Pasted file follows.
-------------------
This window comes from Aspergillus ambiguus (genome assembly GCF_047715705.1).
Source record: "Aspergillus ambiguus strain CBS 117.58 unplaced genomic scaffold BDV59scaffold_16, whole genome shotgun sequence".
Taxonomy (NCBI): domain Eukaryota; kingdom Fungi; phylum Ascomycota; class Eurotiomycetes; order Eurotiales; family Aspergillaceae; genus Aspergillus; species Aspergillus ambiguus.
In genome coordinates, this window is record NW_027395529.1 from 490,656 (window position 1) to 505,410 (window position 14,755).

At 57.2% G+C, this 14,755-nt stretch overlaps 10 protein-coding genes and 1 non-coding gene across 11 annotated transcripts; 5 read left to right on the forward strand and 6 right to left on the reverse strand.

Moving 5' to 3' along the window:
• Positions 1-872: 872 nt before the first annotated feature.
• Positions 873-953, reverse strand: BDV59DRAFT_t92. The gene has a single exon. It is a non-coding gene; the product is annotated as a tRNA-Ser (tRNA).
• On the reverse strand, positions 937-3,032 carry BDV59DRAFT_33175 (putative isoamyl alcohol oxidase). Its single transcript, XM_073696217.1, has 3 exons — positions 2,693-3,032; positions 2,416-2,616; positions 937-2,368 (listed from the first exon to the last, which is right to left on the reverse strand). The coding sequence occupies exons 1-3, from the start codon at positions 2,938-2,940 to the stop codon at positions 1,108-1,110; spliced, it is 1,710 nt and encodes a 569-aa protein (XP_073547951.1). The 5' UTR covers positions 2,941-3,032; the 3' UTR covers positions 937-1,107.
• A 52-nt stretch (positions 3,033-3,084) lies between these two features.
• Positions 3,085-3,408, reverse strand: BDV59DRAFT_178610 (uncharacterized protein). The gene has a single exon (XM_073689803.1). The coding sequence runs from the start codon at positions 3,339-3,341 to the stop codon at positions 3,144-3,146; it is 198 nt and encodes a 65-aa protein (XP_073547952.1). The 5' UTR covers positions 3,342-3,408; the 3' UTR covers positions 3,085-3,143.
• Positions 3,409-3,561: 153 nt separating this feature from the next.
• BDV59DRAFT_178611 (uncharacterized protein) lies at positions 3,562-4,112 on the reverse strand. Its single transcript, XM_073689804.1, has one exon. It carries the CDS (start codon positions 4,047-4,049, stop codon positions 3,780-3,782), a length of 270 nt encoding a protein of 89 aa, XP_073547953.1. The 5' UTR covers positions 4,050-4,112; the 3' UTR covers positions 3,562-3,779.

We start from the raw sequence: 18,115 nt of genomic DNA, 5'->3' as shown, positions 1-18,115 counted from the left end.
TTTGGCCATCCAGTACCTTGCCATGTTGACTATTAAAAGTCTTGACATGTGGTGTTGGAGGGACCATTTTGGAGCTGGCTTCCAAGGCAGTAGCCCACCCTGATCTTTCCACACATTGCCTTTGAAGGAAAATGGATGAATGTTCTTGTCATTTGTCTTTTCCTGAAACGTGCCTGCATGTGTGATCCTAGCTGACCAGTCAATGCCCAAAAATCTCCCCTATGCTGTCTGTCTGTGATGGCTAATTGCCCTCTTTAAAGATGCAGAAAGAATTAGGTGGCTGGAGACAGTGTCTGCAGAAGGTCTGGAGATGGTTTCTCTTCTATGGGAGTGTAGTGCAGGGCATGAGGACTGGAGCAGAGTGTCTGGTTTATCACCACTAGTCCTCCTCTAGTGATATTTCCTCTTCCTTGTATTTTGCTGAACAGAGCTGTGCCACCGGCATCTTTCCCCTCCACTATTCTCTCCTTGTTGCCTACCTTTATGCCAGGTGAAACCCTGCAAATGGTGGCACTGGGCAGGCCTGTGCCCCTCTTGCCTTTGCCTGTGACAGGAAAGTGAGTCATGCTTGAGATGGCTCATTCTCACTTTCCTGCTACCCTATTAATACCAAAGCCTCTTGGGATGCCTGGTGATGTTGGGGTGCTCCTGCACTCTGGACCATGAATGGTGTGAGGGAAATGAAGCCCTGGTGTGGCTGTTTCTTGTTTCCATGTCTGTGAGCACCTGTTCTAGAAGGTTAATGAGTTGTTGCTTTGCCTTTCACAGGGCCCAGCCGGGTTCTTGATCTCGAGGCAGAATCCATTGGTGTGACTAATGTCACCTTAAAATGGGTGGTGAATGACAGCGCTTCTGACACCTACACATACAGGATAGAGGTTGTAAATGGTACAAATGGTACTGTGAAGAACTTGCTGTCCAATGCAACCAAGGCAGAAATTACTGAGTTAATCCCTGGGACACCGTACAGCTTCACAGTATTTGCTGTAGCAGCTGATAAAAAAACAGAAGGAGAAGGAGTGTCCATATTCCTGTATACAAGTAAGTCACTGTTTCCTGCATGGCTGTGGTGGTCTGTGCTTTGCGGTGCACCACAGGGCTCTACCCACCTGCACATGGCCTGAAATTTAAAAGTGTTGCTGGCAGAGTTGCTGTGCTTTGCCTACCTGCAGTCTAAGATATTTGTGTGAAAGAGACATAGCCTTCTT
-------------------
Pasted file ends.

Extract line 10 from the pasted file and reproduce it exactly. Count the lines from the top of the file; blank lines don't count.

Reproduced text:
• A 52-nt stretch (positions 3,033-3,084) lies between these two features.